The people behind the AI Curtain

“So much of what passes for automation isn’t really automation,” says writer and documentarian Astra Taylor. She describes a moment when she was waiting to pick up her lunch at a cafe, and another customer walked in, awestruck, wondering aloud how the app knew that his order was ready 20 minutes early. The woman behind the counter just looked at him and said, “I just sent you a message.”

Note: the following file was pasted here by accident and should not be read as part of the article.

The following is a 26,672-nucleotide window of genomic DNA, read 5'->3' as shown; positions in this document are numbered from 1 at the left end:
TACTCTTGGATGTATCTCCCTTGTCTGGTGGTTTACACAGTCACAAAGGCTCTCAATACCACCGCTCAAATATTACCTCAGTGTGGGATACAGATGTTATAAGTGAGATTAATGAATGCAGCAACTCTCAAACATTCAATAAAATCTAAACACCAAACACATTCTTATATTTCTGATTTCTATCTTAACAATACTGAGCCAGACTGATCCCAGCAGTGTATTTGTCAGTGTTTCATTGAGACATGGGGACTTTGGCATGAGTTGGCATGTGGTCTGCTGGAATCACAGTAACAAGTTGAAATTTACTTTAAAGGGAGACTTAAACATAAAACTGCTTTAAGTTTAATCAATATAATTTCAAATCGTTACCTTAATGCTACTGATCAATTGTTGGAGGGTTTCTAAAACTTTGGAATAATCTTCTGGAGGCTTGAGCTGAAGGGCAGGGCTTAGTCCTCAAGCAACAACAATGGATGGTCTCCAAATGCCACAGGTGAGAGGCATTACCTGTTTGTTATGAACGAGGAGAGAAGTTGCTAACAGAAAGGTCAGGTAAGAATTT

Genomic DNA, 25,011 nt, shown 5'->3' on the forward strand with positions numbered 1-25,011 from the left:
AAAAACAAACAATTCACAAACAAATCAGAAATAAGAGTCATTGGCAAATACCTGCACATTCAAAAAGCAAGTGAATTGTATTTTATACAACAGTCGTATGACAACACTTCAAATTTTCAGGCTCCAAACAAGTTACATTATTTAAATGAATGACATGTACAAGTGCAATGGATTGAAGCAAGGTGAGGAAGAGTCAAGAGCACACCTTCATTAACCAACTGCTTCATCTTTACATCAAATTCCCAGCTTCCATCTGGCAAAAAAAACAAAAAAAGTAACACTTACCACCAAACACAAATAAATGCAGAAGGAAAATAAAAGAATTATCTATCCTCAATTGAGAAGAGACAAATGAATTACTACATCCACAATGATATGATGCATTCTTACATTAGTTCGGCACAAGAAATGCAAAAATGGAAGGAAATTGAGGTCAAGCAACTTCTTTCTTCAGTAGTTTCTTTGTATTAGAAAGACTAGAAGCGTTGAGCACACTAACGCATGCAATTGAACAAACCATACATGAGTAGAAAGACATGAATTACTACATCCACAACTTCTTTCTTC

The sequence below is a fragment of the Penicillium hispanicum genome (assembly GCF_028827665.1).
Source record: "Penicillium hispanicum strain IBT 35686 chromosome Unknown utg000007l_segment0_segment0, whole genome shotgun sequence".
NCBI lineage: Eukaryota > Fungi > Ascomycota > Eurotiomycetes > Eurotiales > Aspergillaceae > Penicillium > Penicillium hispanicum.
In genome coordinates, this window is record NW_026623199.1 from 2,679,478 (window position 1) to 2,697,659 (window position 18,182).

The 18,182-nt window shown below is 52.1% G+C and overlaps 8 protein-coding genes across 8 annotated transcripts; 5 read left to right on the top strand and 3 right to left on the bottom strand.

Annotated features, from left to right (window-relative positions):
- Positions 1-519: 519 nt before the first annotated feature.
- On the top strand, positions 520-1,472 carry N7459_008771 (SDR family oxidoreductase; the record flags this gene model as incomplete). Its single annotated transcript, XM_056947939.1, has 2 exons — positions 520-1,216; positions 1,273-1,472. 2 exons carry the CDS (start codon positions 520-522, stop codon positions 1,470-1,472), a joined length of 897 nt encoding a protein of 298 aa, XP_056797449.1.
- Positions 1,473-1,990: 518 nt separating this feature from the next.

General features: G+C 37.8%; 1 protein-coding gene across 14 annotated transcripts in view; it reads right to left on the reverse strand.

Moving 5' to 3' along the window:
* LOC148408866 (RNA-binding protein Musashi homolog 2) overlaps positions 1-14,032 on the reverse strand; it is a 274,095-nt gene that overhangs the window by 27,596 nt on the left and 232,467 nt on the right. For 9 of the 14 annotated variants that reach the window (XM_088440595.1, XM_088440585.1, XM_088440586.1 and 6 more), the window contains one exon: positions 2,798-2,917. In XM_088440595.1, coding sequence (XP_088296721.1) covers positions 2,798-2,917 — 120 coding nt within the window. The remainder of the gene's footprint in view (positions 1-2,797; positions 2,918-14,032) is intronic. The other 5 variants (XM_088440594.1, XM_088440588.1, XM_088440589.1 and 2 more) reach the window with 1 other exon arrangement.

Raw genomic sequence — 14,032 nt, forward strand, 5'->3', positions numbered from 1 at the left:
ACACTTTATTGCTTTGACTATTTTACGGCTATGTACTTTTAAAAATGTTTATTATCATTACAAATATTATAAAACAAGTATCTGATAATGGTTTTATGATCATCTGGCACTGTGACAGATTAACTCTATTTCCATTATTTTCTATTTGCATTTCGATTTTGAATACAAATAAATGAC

“He was so convinced that it was a robot,” Taylor says. “He couldn’t see the human labor right in front of his eyes.”

She calls this process fauxtomation: “Fauxtomation renders invisible human labor to make computers seem smarter than they are.”

“AI” usually relies on a lot of low-paid human labor.

Katharine Manning Schwab writing in Fast Company